Ellie 7:48

That's awesome.

Deb 7:49

The first nine chapters I think are about history of radio theater, the history of sound effects, amplification, that's a big one if people want to amplify, where to find the scripts, how to direct radio theater, because it is different. And that includes a link of demonstration. And me showing you the hand signals and how you use them. So the kids understand, Oh, now I say my line. Oh, now we needed to be quiet, includes links to videos. So you can see actually what radio theater looks like. And also hear they can listen to Superman. And I can watch adults and children perform it so they get an idea of how it looks. And then the last chapter is my actual unit. That's a unit I've had well, since I was in Columbia, Missouri a million years ago. And I've just developed and developed it. And it's three weeks long, a teacher can take it in the classroom. And they can just follow it day by day. And then at the end of that, then they will put on their own performance. And that's what I'm trying to do is help people see how you can use your classroom. But with that, you know, really what it is, is drama integration. We're just integrating drama in a different way. As I said, it's so effective. And it's unusual. There are a lot of people that don't know it and get it confused with reader's theater. And it's not the same though similar, right? But if you talk to your grandparents and great grandparents, or they remember radio shows, and even some students who have seen things on television or in movies and say, Oh yeah, that's fine. I know that from Annie, In Annie they have a radio show. Oh, yes.

Ellie 9:19

Yeah. Yeah.

Deb 9:20

You know, but I just I just packed it full of everything I know. Including games and warm ups and teacher scripts and reflections on each chapter and rationale, and oh my gosh, you guys, you know, everything you need I put in there.

Brittany 9:37

Well, I'm gonna have you back up just a moment. I've mentioned readers theater and you've mentioned it as well. How are they similar are different?

Deb 9:47

Readers theater is when you take a script, a story that's been developed into a script, and you hold the papers and normally the script and you normally sit on stools, maybe your chairs and you stand when your line comes up, if it's done correctly, you state to speak directly out above what would be an audience, you never look at the other actors at all. You're on your own. There's no sound effects. There's no music. Now, radio theater is all about the production value. So now it's as though we were on the radio. So you might have microphones if your school owns them. Or you can make your own mock up stage prop microphones if you wanted to, or just put three chairs out there and say those are microphones. The kids come up to the microphone, they speak on the microphone, and then they go back to their seat and sit down in between, there's going to be sound effects. There might be commercials, there's going to be an announcer or two, and there's going to be music throughout it. It's very easy to involve everybody in it. And that's why I'm such a proponent to it. So there's the differences. I hope that helped.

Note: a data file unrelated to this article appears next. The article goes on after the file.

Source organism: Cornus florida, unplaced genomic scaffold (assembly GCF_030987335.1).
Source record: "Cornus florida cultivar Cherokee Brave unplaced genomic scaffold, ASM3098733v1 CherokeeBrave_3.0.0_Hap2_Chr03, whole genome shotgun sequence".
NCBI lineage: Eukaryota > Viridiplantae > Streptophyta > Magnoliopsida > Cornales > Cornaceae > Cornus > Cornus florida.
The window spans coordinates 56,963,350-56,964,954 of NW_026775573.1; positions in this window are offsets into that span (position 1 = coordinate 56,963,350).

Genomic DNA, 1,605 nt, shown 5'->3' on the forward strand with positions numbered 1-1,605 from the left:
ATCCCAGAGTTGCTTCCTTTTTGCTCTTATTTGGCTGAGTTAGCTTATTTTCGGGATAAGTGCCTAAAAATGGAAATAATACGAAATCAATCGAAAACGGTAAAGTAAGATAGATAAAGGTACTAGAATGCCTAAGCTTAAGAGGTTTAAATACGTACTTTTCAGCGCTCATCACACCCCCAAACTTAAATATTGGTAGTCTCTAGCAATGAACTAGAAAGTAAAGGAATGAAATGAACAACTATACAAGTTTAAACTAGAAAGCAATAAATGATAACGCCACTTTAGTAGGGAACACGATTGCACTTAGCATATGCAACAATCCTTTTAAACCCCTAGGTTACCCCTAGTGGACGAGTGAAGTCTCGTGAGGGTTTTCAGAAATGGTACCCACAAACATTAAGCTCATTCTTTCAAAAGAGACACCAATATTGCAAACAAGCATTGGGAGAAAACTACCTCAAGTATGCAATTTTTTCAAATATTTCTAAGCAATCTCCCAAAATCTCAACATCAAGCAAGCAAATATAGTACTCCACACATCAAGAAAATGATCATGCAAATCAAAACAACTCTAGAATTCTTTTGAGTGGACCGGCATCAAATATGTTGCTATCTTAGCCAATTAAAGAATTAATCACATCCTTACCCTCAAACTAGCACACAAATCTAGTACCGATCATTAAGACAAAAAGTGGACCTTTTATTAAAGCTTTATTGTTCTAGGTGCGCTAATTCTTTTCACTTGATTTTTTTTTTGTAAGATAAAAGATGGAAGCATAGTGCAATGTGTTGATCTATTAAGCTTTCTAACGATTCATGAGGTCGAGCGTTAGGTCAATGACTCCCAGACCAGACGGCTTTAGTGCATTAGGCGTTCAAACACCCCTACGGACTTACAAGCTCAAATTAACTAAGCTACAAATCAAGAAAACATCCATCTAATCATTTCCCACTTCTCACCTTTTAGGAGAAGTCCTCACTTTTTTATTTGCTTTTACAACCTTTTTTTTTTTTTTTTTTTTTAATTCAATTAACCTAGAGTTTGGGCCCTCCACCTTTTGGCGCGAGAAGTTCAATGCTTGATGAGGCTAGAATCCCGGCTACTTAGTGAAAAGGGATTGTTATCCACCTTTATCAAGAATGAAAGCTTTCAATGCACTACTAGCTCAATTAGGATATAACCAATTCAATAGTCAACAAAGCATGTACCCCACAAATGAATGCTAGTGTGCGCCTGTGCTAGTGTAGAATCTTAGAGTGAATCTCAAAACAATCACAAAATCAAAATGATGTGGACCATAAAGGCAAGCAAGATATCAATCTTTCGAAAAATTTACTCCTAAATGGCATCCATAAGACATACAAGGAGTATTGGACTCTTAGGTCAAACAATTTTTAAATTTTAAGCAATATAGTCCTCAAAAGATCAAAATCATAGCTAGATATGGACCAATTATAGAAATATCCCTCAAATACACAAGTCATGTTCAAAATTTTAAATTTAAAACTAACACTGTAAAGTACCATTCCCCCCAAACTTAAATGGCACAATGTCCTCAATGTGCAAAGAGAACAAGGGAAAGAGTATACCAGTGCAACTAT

yes, good.


I think I was doing maybe a mix of the two.


You could be


I did have a script. And my kids were standing the whole time. They were acting it out. And so they were performing it for their classmates sort of,




We didn't really have an audience.




We didn't have sound effects. We didn't have a mic or anything like that.


Right. Right.


It wasn't just like them just saying their lines. They were acting it out and getting very into their roles.


Mm hmm. That's good. It This works especially well, I believe with about fourth grade and up. Middle school kids really love it. Because it's something generally they haven't heard about. So one of my products that sells really well is the monkey's paw. Do you remember the short story in the monkey's paw so scary? I have an advantage because my husband was an instrumental music teacher. So he can help me develop the music for these. So Tim has either written them, or he's created the sounds for me. And the monkey's paw script is just plain scary. I mean, the kids just love it. And then I had a script on my own that a friend of mine said, you really need to offer this to people. And it's called bow wow blues. And it's for middle school. And it's about these ridiculous robbers, and how they're racing back to Chicago. And you think they're racing back to Chicago to hide out but the truth is, the boss wants to get home to his pet Pomeranian Penny. And that's, that's why he's racing home not so much about the money because he's kind of a doofus. So see, it's really fun. But on the other hand, I have, things could always be worse, which is a Jewish folk tale. And I've adapted it as a play, and readers play theater. And as a radio script, which is fun for people to do for younger kids. The brave little tailor is another one, people probably in about fourth grade are performing. But you know, you could take this as young as you wanted to. So long as everybody understands what it is.